As for that heavy bunch of books, here it is, in a spectacularly awful photo.

I’ve already read Sasha Filipenko’s Hounding (previous post), the first volume of Boris Minaev’s Soft Fabric and part of the second (they’re good but I’m a bit indifferent…), attempted Sergei Soloukh’s Stories About Animals (previous post), put Oleg Nesterov’s Heavenly Stockholm in limbo (it’s simultaneously and oddly dull yet absorbing), and used Morkovkin’s quirkily helpful Big Universal Russian Dictionary, (I had to translate that title because I love it so much), which you can glimpse here, many times. (One of our cats likes it, too, as a chew toy.) I’m amazed that I really did translate pieces about contemporary art some years ago for the book that says State Tretyakov Gallery on the spine. And my final literary act in Moscow was to buy the Strugatsky book at the airport with my last rubles: it’s Beetle in the Anthill and I’m reading it now. I think I finally may have found a Strugatsky novel that I truly enjoy.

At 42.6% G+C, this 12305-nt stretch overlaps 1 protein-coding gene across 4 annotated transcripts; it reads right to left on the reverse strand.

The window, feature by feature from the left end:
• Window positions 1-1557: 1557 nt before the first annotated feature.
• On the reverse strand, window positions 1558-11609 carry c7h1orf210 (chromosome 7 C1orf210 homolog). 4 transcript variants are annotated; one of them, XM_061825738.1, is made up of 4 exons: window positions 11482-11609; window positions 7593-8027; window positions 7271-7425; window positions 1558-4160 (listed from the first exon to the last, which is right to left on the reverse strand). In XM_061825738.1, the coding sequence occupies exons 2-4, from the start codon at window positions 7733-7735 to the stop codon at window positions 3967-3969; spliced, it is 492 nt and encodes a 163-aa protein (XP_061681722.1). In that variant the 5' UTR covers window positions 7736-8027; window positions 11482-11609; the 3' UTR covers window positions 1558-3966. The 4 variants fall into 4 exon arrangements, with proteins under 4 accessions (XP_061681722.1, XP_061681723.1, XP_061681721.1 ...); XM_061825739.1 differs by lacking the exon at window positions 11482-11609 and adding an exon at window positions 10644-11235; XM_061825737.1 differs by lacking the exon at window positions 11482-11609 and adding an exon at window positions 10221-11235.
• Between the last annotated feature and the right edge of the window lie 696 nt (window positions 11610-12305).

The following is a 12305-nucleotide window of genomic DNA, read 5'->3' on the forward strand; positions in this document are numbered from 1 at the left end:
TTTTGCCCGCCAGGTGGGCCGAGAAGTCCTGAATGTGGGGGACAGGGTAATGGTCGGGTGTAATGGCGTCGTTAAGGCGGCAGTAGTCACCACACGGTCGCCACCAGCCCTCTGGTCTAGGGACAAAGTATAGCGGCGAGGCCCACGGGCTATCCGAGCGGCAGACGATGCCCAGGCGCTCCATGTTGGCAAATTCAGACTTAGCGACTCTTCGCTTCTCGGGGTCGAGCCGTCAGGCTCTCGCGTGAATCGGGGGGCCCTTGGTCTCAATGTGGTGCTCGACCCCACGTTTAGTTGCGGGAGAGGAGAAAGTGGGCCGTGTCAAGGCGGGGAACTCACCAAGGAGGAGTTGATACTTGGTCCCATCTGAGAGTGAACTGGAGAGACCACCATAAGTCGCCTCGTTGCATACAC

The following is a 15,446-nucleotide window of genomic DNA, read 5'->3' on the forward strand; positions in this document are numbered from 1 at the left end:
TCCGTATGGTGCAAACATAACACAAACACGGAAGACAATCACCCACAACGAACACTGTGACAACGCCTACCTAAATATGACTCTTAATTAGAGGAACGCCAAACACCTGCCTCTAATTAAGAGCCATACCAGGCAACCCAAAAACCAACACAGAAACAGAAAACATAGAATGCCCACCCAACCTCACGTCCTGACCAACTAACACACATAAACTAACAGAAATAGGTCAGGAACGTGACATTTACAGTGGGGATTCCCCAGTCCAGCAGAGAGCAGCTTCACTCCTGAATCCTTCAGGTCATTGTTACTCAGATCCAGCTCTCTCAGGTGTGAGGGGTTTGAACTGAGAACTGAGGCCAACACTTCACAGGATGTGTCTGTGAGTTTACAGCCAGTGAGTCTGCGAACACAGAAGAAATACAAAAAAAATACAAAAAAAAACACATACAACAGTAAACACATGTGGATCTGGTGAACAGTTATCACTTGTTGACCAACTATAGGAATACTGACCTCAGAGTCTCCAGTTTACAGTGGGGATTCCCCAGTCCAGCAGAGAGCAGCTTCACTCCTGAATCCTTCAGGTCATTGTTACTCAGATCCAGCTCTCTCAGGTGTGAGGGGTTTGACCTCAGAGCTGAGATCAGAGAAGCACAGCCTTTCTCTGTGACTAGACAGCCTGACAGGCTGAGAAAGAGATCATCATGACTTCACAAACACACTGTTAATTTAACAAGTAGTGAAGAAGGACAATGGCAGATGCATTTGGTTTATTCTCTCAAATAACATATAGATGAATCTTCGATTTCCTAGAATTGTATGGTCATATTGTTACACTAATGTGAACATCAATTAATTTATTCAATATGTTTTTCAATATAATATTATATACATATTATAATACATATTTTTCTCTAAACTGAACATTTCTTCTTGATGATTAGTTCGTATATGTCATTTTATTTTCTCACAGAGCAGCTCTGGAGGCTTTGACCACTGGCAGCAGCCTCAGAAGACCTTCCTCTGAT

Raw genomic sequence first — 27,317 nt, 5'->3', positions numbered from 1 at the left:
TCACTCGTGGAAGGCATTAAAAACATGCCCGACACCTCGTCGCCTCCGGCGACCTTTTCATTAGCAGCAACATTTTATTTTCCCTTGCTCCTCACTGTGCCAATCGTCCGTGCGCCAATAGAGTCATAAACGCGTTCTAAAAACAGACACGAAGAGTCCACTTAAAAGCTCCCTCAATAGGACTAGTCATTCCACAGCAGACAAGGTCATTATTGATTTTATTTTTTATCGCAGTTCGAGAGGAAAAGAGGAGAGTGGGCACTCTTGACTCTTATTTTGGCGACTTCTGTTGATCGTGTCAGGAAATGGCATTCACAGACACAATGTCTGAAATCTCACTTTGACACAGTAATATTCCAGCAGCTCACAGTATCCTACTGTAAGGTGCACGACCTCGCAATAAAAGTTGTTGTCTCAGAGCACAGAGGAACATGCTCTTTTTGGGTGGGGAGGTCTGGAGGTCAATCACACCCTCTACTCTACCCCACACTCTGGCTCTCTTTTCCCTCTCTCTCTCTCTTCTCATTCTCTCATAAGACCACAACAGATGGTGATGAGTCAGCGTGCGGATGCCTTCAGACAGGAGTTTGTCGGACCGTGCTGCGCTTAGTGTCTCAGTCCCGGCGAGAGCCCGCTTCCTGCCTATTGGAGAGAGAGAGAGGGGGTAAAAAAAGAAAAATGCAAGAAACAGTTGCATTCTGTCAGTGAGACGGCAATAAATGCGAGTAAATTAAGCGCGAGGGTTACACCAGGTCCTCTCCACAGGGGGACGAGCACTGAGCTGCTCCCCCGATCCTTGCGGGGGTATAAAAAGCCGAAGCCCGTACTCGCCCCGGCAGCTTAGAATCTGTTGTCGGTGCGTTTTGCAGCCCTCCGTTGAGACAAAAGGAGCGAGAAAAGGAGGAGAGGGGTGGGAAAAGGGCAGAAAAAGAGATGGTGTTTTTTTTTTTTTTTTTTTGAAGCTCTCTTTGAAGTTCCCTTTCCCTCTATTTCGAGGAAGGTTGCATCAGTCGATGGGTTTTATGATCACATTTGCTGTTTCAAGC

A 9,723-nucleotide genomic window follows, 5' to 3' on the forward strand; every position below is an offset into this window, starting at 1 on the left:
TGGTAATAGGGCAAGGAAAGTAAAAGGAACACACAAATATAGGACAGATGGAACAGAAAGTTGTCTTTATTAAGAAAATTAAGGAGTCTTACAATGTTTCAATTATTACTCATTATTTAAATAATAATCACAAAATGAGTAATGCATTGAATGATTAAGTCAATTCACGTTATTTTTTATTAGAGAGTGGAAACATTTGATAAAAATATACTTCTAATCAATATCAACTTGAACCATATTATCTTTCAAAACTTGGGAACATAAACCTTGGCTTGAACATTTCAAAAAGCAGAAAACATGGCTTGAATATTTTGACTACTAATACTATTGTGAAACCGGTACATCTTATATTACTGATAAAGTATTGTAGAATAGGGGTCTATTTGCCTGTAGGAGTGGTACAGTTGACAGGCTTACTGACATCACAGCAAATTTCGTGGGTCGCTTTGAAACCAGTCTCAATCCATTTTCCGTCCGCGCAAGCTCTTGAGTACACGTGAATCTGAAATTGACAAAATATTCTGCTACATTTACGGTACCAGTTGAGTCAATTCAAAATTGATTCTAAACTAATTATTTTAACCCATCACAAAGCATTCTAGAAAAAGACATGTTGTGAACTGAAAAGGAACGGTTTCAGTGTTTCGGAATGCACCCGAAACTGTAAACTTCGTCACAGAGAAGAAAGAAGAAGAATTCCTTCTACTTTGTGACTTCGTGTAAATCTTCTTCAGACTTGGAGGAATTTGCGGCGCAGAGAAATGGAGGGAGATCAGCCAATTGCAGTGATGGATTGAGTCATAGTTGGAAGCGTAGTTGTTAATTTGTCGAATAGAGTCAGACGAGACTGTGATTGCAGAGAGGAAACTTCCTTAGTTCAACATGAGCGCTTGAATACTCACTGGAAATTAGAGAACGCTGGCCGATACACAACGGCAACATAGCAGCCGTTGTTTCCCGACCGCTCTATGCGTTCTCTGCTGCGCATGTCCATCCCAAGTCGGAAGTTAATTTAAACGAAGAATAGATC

The California books include several translations. The only Russian translations are Written in the Dark: Five Poets in the Siege of Leningrad, edited by Polina Barskova (please check the link for all the poet and translator names!), and Marian Schwartz’s translation of Andrei Gelasimov’s Холод, known in English as Into the Thickening Fog. Just in time for the Polar Vortex! I brought home a bunch of other translations, too, chosen at Bay Area bookstores on a lengthy excursion with my very patient cousin: Laia Jufresa’s Umami, translated from the Spanish by Sophie Hughes, which I’m reading now; Fiston Mwanza Mujila’s Tram 38¸translated from the French by Roland Glasser; Sofi Oksanen’s When the Doves Disappeared, translated from the Finnish by Lola Rogers; and Sara Nović’s Girl at War, which isn’t a translation, though I’m including it here because Sara was at ALTA a couple years ago in Milwaukee.